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Sensing Small Stuff for Medicine


Ryan Bailey
Title: Assistant Professor, University of Illinois, Urbana-Champaign
Education: PhD, Northwestern
University, 2004
Recommended by: Harris Lewin

Ryan Bailey's lab is focused on improving personalized diagnostics by being able to measure gene and protein expression changes from very small amounts of sample. To that end, he's created a new array technology that he's called silicon-on-insulator microring optical resonator arrays, that "can combine the advantages of massively multiplexed detection and label-free operations," he says. With a PhD in chemistry and a postdoc at the Institute for Systems Biology, Bailey is well-equipped to drive the field forward. "We're trying to develop a platform that can eventually be able to measure DNA, RNA, microRNAs, proteins, and possibly post-translationally modified proteins from the exact same sample," he says.

To create the new sensing technology, Bailey worked from the ground up. The silicon photonic microring resonator is based on semiconductor structures and is very small — about 30 microns in diameter. The underpinnings of how it works are built on optical interference at the surface of the array of sensors. "What we're able to do is functionalize one of these rings with a short cDNA strand or an antibody and when the complementary antigen binds to it, we can very sensitively detect that binding event through a change in refractive index at the surface," Bailey says.

The technology is also highly scalable. "The structures we work with are capable of being expanded to tens of thousands of sensors per square centimeter," he says. "So it's actually higher than a cDNA microarray, [and] our sensing elements are about 20 times smaller than a conventional microarray spot."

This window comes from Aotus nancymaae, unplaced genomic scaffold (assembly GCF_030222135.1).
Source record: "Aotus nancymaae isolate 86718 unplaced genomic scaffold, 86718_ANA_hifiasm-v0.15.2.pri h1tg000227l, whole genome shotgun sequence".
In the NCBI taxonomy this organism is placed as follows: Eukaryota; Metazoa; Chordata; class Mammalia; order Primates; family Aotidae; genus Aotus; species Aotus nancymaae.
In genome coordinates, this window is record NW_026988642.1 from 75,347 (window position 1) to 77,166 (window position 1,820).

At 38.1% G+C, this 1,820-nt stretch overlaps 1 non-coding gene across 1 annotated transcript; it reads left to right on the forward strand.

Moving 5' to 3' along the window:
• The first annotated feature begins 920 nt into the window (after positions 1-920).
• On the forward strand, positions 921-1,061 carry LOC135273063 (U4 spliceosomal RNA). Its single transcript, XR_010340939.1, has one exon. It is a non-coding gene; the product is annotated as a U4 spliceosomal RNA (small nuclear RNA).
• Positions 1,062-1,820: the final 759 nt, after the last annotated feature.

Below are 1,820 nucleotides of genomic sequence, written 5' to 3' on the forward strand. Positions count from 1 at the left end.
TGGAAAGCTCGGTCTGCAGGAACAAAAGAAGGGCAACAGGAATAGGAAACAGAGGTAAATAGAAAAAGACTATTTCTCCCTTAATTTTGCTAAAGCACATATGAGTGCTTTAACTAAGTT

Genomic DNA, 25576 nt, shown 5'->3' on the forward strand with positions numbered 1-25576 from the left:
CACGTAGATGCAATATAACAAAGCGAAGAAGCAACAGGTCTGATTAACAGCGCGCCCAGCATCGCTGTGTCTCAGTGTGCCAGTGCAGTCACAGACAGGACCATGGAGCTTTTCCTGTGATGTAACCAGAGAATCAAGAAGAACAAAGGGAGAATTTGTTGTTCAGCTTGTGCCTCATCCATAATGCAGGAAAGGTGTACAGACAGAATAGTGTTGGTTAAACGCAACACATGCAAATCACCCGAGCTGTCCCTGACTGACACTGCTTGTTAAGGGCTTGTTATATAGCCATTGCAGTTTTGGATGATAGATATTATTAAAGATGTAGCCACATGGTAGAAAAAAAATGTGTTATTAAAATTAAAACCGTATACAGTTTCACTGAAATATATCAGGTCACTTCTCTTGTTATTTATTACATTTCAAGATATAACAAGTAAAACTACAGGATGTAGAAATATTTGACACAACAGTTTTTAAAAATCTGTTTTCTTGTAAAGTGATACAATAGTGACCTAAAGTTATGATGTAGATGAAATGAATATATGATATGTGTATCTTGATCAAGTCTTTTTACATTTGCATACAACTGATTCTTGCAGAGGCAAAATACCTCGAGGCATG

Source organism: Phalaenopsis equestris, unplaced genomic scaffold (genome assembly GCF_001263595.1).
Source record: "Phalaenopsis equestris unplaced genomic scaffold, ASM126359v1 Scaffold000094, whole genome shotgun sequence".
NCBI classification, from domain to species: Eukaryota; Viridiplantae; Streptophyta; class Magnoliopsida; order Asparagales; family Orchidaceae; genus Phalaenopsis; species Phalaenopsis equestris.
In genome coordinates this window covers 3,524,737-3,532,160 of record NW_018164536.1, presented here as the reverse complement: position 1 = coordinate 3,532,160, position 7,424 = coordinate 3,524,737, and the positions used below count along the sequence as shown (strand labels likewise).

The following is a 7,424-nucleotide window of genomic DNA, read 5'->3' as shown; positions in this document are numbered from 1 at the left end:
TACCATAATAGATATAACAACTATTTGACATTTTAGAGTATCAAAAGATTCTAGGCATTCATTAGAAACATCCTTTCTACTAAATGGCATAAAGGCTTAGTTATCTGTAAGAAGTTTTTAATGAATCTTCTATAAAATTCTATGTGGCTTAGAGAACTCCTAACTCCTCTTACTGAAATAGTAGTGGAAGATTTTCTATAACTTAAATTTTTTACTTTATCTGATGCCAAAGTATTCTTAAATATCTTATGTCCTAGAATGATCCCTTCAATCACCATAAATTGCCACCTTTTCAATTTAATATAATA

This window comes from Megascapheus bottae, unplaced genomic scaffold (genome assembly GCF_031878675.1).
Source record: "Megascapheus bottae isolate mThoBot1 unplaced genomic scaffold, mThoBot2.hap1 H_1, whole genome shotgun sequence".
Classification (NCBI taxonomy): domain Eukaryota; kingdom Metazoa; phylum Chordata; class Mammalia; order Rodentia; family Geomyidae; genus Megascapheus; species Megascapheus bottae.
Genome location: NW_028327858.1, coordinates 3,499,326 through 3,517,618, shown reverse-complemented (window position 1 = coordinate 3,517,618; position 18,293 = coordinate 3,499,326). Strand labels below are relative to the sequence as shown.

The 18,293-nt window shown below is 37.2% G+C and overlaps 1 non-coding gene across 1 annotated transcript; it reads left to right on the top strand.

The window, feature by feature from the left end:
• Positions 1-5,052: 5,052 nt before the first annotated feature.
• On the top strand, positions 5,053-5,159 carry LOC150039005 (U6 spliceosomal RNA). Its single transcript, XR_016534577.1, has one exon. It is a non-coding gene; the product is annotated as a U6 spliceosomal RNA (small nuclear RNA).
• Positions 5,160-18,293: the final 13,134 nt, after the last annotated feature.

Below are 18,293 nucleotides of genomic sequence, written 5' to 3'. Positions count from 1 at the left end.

One of the biggest applications is for personalized medicine — detecting hard-to-find biomarkers in sparse clinical samples. Since limited sample volume has prevented the measurement of the expression of many different genes and proteins that are involved in disease, Bailey says he considers this to be an information problem. "We're developing these sensors to take very, very small amounts of tissue or bodily fluids and try to generate that same level of biomolecular information" that comes out of research-based microarray experiments, for instance, he says.

During his PhD studies in chemistry at Northwestern University, Bailey became interested in chemical sensing and, in general, improving methods of detection. He did two postdocs, one at Caltech and one at ISB, where he "was really interested in familiarizing myself more with real biological problems," he says. Both Jim Heath and Lee Hood influenced how he approaches his work and the way he envisions the future of personalized medicine. "Their vision for personalized medicine being driven by diagnostics — information can drive personalized medicine — is really what got me excited about developing sensors that can be ultra-scalable, very robust, highly multiplexable, ultra-sensitive, things like that," Bailey says.

Looking ahead

One of the biggest challenges Bailey faces is applying his technology in real-world settings. "Solutions to many of these problems are going to come at the interface of chemistry and physics and biology and engineering and materials science, and that's something that's central to my group," he says.

Publications of note

In a recent paper published in Analytical Chemistry, Bailey and team described "using these sensors to do single biomarker detection." In their work, they used their arrays to perform label-free detection of a cancer biomarker, carcinoembryonic antigen, in undiluted serum. Comparing it to ELISA assays, they found a comparable limit of detection and, "in some cases, better precision."

And the Nobel goes to...

Bailey hopes it would be for "improving the way we treat disease — being able to tailor therapeutics to what a patient's disease requires."

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